Quick Hits: Waging War On Wal-Mart
Brief scrutiny of today's headlines
Had the retail giant not attempted to slash overhead by requiring employees to work off the clock and by denying them contractual rights, it might not be facing over $2 billion in fines - $1,000 for each of the more than 2 million violations cited in a Minnesota judge's ruling against the megabrand on Monday.
Wal-Mart also violated state labor laws when it denied workers tens of thousands of breaks to which they were contractually entitled, often going so far as to deduct pay from workers who returned even one minute late from their 15-minute breaks.
To be fair, the judge found that Wal-Mart did not routinely force cashiers and stock personnel to work off the clock during their regular shifts.
On October 20, a jury will determine final punitive damages; for now, the judge has ordered Wal-Mart to pay $6.5 million to 56,000 employees.
The Minnesota ruling comes on the heels of similar verdicts in California and Pennsylvania, which also found Wal-Mart guilty of denying workers breaks and wages to which they were entitled; $172 million and $188 million in damages were respectively awarded in those cases. There are more than 70 such lawsuits pending nationwide.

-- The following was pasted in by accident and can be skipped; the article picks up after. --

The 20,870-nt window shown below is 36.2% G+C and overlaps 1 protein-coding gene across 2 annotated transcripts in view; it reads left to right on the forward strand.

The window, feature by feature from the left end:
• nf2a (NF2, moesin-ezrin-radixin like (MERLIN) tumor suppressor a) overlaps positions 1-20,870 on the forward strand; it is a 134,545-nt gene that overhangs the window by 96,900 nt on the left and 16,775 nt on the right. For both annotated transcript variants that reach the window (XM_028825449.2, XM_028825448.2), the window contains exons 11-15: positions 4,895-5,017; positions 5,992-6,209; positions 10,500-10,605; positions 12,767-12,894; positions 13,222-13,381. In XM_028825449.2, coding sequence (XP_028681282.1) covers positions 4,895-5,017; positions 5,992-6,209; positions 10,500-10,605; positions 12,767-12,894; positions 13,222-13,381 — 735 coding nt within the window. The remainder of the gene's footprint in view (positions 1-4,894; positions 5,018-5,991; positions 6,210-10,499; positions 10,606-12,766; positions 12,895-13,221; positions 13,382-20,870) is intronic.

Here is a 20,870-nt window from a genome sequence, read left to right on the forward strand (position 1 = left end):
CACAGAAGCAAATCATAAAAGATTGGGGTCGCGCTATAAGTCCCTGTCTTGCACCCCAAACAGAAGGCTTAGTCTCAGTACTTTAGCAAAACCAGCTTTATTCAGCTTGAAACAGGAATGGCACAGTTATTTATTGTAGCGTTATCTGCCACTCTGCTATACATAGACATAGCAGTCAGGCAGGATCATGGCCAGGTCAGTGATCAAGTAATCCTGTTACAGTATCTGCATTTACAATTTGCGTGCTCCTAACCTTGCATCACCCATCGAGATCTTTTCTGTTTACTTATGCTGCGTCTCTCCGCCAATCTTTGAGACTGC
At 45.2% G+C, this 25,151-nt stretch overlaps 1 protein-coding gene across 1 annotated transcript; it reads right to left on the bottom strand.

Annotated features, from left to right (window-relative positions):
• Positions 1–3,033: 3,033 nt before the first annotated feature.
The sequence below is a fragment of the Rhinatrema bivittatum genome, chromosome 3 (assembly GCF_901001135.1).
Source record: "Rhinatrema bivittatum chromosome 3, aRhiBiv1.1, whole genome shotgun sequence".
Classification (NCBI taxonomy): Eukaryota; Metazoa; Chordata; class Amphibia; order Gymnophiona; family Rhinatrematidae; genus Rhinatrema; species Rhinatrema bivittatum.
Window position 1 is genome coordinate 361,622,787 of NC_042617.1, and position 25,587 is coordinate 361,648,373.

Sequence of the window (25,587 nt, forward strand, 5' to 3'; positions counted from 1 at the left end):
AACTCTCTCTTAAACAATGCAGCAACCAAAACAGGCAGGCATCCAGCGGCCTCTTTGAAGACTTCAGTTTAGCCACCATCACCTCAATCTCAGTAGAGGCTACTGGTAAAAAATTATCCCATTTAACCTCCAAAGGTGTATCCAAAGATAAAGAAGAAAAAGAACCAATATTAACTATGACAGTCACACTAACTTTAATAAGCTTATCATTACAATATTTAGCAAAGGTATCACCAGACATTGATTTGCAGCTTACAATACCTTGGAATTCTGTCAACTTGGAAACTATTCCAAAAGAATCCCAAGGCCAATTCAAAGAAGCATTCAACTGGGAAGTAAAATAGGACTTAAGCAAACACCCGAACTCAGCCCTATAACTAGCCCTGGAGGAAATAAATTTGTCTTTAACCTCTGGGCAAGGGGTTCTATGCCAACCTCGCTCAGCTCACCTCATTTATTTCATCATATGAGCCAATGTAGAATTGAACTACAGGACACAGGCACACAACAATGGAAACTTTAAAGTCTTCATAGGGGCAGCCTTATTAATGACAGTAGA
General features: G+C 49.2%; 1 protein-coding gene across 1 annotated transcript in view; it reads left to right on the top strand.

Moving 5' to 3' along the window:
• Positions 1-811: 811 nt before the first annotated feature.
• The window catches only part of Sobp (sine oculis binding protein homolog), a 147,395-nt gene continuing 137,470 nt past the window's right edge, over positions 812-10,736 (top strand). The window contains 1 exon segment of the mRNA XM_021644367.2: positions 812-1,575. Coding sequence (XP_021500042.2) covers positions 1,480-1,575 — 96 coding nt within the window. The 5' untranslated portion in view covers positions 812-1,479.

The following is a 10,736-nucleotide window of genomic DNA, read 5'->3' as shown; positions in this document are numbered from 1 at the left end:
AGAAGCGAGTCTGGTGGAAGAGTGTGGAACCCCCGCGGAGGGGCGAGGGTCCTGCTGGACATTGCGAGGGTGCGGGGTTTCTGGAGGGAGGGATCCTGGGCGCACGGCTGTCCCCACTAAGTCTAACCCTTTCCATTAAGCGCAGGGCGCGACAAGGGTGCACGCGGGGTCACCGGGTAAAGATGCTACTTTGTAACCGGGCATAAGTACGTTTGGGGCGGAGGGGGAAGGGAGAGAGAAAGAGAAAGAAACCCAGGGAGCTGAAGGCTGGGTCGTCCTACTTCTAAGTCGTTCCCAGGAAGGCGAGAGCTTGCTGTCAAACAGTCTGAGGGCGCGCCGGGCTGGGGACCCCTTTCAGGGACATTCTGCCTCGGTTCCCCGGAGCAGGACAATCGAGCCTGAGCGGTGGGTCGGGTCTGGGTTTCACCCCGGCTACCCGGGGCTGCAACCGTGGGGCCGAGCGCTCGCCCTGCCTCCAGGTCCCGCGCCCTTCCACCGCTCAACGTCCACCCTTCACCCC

It's hard to understand why there's such homogeneity -- in terms of an inclination to deny basic workers' rights -- among Wal-Mart managers. Weren't these guys once rocking the same blue polos and khakis as their underpaid, meal-and-bathroom-break-deprived workers?
And when will they get wise to the fact that their tired and hungry employees are no longer keeping quiet?
For more on Wal-Mart, check out Hoofy and Boo's always astute report:
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